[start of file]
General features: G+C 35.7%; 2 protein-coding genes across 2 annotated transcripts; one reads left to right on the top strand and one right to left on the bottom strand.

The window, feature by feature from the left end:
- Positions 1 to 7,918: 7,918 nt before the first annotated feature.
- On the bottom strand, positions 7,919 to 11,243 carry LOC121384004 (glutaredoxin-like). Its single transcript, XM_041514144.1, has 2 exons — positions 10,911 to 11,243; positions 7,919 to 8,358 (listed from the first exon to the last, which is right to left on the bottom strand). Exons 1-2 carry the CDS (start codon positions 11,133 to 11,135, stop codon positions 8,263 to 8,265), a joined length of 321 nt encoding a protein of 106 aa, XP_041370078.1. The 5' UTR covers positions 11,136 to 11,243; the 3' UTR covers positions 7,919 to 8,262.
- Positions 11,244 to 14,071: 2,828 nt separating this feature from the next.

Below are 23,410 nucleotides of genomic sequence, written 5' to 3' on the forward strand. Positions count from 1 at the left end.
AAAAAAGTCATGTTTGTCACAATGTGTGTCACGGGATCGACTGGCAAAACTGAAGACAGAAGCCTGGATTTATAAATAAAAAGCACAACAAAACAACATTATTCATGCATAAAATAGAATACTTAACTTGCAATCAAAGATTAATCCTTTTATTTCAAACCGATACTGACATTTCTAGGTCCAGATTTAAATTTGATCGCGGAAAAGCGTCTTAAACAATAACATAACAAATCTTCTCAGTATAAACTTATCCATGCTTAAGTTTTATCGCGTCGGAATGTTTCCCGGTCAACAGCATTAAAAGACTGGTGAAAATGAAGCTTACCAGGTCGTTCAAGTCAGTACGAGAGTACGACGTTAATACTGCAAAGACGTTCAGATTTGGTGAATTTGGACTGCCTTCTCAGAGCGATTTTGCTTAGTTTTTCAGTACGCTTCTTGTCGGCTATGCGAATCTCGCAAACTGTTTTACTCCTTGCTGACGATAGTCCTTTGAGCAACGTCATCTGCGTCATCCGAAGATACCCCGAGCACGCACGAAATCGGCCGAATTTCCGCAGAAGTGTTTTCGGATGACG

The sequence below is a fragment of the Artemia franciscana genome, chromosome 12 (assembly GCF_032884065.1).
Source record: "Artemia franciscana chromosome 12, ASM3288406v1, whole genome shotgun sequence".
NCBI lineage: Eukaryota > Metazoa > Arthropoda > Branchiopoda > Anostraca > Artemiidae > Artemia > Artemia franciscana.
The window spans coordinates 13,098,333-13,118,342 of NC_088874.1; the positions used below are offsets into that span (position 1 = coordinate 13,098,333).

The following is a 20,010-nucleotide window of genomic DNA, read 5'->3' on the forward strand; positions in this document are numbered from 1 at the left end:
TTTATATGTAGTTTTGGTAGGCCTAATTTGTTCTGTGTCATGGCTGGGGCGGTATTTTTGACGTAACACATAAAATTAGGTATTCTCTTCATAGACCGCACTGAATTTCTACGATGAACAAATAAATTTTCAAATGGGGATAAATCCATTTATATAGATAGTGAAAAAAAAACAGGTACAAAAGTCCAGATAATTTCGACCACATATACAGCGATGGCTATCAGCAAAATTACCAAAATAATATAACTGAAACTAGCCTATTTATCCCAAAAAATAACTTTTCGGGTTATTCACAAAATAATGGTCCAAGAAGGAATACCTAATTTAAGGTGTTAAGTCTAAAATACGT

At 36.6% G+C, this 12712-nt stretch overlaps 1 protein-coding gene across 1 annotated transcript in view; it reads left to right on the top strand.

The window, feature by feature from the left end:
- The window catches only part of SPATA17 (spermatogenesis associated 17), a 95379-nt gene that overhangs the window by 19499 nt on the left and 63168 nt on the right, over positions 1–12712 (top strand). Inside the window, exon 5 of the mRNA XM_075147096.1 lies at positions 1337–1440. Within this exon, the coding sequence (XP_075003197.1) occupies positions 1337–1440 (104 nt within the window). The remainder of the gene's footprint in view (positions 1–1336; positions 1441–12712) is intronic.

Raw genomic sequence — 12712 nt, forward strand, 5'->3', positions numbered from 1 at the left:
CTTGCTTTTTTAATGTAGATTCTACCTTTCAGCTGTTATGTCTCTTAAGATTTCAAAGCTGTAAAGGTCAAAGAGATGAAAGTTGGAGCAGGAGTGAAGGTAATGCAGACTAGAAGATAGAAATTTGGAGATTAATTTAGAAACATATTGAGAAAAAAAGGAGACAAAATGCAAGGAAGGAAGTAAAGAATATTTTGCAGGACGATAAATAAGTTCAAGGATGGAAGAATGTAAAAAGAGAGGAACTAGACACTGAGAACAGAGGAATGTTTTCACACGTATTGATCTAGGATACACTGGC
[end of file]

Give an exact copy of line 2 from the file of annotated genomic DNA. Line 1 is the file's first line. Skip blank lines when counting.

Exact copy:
The window, feature by feature from the left end: